|Publication number||US5856224 A|
|Application number||US 09/046,061|
|Publication date||Jan 5, 1999|
|Filing date||Mar 23, 1998|
|Priority date||Jan 14, 1998|
|Publication number||046061, 09046061, US 5856224 A, US 5856224A, US-A-5856224, US5856224 A, US5856224A|
|Original Assignee||United Semiconductor Corp.|
|Export Citation||BiBTeX, EndNote, RefMan|
|Patent Citations (8), Referenced by (12), Classifications (6), Legal Events (5)|
|External Links: USPTO, USPTO Assignment, Espacenet|
This application claims the priority benefit of Taiwan application serial no. 87100409, filed Jan. 14, 1998, the full disclosure of which is incorporated herein by reference.
1. Field of the Invention
This invention relates in general to the fabrication of semiconductor integrated circuits (ICs), and more particularly to the fabrication of split-gate flash memory cells.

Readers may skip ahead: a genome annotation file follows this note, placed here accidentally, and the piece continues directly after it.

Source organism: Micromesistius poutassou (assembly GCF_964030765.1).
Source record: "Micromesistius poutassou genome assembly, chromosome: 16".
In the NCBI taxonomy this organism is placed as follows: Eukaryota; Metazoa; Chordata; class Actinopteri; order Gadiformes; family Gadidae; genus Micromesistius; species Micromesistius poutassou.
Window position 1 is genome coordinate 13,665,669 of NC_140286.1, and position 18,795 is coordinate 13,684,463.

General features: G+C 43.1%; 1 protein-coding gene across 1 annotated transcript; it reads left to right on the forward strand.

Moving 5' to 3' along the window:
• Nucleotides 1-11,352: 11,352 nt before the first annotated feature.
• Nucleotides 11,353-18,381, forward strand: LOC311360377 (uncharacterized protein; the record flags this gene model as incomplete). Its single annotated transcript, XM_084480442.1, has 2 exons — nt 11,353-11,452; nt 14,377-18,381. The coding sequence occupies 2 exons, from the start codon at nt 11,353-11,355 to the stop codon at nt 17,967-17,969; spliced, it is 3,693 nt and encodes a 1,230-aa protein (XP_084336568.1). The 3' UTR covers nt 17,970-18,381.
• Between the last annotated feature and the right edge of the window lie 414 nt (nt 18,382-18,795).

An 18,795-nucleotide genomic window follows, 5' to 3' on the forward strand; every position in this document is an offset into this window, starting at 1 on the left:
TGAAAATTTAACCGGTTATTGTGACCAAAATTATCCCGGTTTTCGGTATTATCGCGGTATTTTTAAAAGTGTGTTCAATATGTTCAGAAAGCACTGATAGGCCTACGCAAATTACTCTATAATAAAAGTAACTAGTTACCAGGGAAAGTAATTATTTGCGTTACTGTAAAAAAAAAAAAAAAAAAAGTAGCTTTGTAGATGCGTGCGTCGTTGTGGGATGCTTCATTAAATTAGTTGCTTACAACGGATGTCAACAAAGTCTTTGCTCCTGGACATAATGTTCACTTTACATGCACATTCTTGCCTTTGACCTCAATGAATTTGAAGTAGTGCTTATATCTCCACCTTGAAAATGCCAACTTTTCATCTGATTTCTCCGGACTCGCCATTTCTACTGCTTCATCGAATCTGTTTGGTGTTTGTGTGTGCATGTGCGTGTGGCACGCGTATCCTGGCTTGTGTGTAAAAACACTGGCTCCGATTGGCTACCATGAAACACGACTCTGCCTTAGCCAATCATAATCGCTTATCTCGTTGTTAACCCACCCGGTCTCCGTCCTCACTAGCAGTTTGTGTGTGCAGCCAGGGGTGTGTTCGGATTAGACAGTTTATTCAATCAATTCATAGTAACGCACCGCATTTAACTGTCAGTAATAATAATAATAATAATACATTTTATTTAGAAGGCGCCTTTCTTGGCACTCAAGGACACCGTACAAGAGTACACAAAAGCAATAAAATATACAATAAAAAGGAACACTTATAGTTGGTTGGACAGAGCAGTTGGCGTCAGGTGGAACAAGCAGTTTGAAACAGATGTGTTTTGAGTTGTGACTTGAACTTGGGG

2. Description of Related Art
A flash memory is one of erasable programmable read-only memories (EPROM) and is also called a non-volatile memory device. Usually, EPROM comprises tow gates, floating gate and control gate. The purpose of a floating gate is to storage charges and the purpose of a control gate is to control data access. The control gate is located above the floating gate and they do not have contact with each other. The floating gate does not connect to any wiring lines but the control gate connects to word lines. The flash memory cell can erase data "block by block", so it can run with higher speed, for example, 1 to 2 seconds.